Can you deduct your child’s tuition from taxes?


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Are you a parent who looks at rising tuition costs in a mild form of agony? Are you committed to both helping your kids get through college and minimizing higher education costs as much as possible?

One clever way parents may be able to lower overall education costs is by using tuition tax breaks. Even if the money comes out of your pocket at first, you may be able to recoup some of those dollars come tax time. There are currently two tuition tax credits for parents to consider; the programs are called the American Opportunity Tax Credit and the Lifetime Learning Credit.

With each of these programs, the parent would need to claim their student as a dependent on their taxes, as well as meet some pretty specific rules for each program. To get started, it’s smart to understand the rules and requirements of each and know that not every filer is going to qualify for these programs.

For parents wanting to take a deep dive into the particulars of tax programs, talking to a licensed tax professional about tax credits and deductions is critical.

This article is for informational purposes only, offering a high-level overview of the available tuition-related tax credits and deductions for the 2018 tax year, including a look at the requirements for qualification and the current value of each of the different tax breaks, credits and deductions. Definitely chat with your accountant or other tax professional if you’re considering any IRS-related stuff.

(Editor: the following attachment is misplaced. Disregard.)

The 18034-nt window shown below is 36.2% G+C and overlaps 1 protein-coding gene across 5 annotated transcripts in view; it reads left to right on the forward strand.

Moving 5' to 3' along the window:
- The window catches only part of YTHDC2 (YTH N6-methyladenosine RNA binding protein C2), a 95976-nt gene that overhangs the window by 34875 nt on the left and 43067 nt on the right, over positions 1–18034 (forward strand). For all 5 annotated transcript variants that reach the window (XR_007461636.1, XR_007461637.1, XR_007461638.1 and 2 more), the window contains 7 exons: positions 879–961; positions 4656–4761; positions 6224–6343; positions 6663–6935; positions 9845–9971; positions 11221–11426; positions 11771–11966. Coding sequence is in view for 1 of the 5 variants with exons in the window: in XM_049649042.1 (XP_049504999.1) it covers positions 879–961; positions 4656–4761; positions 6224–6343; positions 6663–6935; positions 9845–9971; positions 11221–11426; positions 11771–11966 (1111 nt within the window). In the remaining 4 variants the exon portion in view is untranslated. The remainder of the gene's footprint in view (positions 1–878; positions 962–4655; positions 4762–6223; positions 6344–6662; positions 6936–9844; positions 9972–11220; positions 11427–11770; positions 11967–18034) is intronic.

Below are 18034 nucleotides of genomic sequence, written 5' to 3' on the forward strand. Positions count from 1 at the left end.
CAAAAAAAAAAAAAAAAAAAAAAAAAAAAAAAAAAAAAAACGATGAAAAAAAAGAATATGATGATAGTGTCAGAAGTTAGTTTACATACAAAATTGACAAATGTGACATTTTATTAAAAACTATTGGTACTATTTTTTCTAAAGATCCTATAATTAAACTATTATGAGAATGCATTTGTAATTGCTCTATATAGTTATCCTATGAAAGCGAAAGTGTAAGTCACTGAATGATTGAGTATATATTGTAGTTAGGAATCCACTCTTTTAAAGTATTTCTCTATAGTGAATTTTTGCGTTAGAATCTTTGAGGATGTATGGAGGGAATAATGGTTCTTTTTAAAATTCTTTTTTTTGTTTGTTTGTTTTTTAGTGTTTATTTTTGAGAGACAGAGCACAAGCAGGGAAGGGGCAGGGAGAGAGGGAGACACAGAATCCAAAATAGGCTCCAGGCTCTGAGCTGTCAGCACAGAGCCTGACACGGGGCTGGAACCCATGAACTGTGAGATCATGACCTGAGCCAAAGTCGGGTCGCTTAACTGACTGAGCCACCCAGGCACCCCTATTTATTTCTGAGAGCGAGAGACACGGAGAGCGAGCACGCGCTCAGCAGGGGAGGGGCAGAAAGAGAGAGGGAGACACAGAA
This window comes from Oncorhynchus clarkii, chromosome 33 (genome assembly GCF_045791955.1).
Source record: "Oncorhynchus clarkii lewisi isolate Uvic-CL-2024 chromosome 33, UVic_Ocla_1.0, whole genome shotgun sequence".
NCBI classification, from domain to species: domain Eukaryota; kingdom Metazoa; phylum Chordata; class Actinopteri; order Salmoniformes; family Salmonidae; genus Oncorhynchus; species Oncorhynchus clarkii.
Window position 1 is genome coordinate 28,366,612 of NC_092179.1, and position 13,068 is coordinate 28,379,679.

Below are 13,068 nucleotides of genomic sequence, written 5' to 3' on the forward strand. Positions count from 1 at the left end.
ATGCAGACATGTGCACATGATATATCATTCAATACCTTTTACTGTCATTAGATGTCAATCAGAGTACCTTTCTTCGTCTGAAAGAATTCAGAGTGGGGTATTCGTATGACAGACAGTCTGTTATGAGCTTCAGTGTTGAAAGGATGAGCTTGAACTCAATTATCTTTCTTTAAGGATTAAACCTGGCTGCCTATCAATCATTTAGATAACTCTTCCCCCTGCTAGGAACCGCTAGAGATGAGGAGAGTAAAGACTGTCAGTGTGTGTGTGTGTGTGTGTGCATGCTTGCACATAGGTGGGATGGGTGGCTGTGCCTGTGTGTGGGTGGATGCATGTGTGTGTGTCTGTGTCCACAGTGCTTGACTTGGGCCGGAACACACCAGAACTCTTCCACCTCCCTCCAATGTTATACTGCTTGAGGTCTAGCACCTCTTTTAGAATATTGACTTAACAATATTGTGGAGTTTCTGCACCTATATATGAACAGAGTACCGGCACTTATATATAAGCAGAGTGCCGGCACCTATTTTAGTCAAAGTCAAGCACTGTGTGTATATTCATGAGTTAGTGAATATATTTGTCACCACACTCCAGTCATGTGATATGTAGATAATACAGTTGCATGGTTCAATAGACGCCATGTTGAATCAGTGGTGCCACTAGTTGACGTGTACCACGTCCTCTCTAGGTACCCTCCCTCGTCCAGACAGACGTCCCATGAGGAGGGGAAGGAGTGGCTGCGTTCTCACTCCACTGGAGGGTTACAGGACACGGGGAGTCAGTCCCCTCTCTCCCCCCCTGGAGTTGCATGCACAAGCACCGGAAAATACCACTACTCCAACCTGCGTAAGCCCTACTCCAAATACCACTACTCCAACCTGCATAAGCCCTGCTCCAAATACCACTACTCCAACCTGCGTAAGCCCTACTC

Related: How to file for a tax extension

What’s the Difference Between a Tax Deduction and Tax Credit?

deduction is a way to potentially reduce an overall tax bill by reducing how much a person has earned in a given year in the eyes of the IRS. This is called reducing taxable income. For example, and very broadly, a person that made $80,000 in gross income in a given year that has $15,000 in deductions would have $65,000 in taxable income.

When compared dollar for dollar, tax credits can sometimes be more valuable than a similar tax deduction. A nonrefundable tax credit only qualifies a taxpayer for a reduction up to the amount that they owe. With a refundable credit, a taxpayer could receive a refund even if they do not owe any tax.A tax credit, on the other hand, can help provide a dollar-for-dollar reduction in income taxes owed. For example, a $2,000 tax credit would reduce a person’s tax bill by $2,000.

The American Opportunity Tax Credit

Parents with a child or children they claim as dependents who are in the first four years of their undergraduate education may qualify for the American Opportunity Tax Credit (AOTC).

The AOTC is a credit for tuition and other qualified educational expenses paid for during an eligible student’s initial four years of their college education. That’s right — the AOTC doesn’t apply to students in their fifth year and beyond.

The AOTC is worth up to $2,500 per eligible student. Because it is a tax credit, it should directly reduce the filer’s tax bill—not their taxable income. As of this writing, if the credit happens to bring the filer’s tax bill to zero, they may qualify to have 40% of any remaining amount of the credit (up to $1,000) refunded to them.